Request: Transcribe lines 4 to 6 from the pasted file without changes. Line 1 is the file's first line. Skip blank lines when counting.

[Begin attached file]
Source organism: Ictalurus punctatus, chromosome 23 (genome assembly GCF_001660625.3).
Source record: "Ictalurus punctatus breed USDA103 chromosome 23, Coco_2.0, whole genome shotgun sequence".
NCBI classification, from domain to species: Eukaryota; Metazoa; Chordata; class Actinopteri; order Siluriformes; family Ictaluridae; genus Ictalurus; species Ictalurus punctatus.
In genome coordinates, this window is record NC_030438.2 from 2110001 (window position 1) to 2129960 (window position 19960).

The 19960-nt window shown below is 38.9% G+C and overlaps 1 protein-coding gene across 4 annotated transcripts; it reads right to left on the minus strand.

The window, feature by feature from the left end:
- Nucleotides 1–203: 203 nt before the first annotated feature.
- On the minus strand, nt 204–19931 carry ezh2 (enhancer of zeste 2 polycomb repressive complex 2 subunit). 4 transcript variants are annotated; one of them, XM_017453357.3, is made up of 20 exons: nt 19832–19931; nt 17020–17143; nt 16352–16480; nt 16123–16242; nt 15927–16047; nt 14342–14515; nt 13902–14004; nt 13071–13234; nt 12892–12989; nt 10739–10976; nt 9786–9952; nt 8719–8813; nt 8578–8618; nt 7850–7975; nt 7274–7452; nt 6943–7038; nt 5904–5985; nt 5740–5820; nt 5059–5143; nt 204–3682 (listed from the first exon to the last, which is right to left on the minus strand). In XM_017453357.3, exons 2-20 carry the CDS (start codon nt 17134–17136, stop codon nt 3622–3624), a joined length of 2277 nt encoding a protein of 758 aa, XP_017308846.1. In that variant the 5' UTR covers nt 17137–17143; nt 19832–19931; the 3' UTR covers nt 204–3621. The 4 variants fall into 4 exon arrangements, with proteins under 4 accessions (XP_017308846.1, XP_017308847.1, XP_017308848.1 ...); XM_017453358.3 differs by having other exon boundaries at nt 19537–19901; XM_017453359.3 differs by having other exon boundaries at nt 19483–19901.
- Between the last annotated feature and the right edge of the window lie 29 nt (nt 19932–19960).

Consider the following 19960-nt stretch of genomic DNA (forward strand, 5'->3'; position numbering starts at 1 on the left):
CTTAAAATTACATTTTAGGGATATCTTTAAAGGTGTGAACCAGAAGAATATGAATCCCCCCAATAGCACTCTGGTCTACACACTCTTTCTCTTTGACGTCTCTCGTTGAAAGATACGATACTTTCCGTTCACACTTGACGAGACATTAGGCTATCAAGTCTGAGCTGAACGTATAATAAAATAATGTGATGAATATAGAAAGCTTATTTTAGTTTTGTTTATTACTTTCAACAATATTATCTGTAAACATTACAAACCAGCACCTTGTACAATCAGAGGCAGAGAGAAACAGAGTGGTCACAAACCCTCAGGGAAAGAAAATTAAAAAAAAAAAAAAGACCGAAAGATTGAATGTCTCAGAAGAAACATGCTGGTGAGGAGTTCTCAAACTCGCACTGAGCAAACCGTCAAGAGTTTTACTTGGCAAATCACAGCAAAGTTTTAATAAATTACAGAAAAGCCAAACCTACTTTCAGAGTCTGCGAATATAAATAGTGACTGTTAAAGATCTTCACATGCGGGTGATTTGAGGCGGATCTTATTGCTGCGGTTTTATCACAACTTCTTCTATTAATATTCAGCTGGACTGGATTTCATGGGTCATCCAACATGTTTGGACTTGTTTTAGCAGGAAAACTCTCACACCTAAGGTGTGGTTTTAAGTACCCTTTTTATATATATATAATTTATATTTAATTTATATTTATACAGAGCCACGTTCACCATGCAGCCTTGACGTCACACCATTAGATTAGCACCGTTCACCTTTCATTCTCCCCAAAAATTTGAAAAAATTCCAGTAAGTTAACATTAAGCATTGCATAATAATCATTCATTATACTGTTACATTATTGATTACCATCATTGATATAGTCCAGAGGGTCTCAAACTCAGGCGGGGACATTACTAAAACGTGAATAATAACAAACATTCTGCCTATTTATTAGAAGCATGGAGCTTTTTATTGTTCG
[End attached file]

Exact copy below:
In genome coordinates, this window is record NC_030438.2 from 2110001 (window position 1) to 2129960 (window position 19960).

The 19960-nt window shown below is 38.9% G+C and overlaps 1 protein-coding gene across 4 annotated transcripts; it reads right to left on the minus strand.

The window, feature by feature from the left end: